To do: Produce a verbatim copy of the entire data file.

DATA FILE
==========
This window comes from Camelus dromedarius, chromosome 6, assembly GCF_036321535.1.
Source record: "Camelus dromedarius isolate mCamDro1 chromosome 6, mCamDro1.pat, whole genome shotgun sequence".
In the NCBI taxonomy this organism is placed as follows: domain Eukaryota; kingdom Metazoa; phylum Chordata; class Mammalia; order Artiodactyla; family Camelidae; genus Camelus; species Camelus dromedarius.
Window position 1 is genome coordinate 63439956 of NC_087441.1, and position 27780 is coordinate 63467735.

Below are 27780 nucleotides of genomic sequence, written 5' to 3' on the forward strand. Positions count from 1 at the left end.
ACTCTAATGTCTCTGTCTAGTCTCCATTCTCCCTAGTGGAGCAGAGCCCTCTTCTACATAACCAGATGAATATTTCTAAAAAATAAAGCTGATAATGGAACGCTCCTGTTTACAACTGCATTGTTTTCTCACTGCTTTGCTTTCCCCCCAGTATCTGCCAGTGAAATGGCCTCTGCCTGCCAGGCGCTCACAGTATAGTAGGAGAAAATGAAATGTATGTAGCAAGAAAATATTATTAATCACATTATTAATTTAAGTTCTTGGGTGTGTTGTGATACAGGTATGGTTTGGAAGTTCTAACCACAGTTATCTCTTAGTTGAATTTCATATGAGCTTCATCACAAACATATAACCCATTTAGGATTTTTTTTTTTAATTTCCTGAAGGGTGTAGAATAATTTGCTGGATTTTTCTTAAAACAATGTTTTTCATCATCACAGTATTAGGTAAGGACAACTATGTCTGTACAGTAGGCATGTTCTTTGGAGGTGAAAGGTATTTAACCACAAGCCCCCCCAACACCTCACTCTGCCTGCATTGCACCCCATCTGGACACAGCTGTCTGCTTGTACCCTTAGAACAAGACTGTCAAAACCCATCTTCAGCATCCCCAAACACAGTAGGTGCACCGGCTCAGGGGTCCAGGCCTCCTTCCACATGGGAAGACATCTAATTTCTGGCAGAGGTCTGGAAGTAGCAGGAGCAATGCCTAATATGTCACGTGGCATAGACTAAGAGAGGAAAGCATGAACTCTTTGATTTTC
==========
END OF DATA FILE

This window comes from Camelus dromedarius, chromosome 6, assembly GCF_036321535.1.
Source record: "Camelus dromedarius isolate mCamDro1 chromosome 6, mCamDro1.pat, whole genome shotgun sequence".
In the NCBI taxonomy this organism is placed as follows: domain Eukaryota; kingdom Metazoa; phylum Chordata; class Mammalia; order Artiodactyla; family Camelidae; genus Camelus; species Camelus dromedarius.
Window position 1 is genome coordinate 63439956 of NC_087441.1, and position 27780 is coordinate 63467735.

Below are 27780 nucleotides of genomic sequence, written 5' to 3' on the forward strand. Positions count from 1 at the left end.
ACTCTAATGTCTCTGTCTAGTCTCCATTCTCCCTAGTGGAGCAGAGCCCTCTTCTACATAACCAGATGAATATTTCTAAAAAATAAAGCTGATAATGGAACGCTCCTGTTTACAACTGCATTGTTTTCTCACTGCTTTGCTTTCCCCCCAGTATCTGCCAGTGAAATGGCCTCTGCCTGCCAGGCGCTCACAGTATAGTAGGAGAAAATGAAATGTATGTAGCAAGAAAATATTATTAATCACATTATTAATTTAAGTTCTTGGGTGTGTTGTGATACAGGTATGGTTTGGAAGTTCTAACCACAGTTATCTCTTAGTTGAATTTCATATGAGCTTCATCACAAACATATAACCCATTTAGGATTTTTTTTTTTAATTTCCTGAAGGGTGTAGAATAATTTGCTGGATTTTTCTTAAAACAATGTTTTTCATCATCACAGTATTAGGTAAGGACAACTATGTCTGTACAGTAGGCATGTTCTTTGGAGGTGAAAGGTATTTAACCACAAGCCCCCCCAACACCTCACTCTGCCTGCATTGCACCCCATCTGGACACAGCTGTCTGCTTGTACCCTTAGAACAAGACTGTCAAAACCCATCTTCAGCATCCCCAAACACAGTAGGTGCACCGGCTCAGGGGTCCAGGCCTCCTTCCACATGGGAAGACATCTAATTTCTGGCAGAGGTCTGGAAGTAGCAGGAGCAATGCCTAATATGTCACGTGGCATAGACTAAGAGAGGAAAGCATGAACTCTTTGATTTTC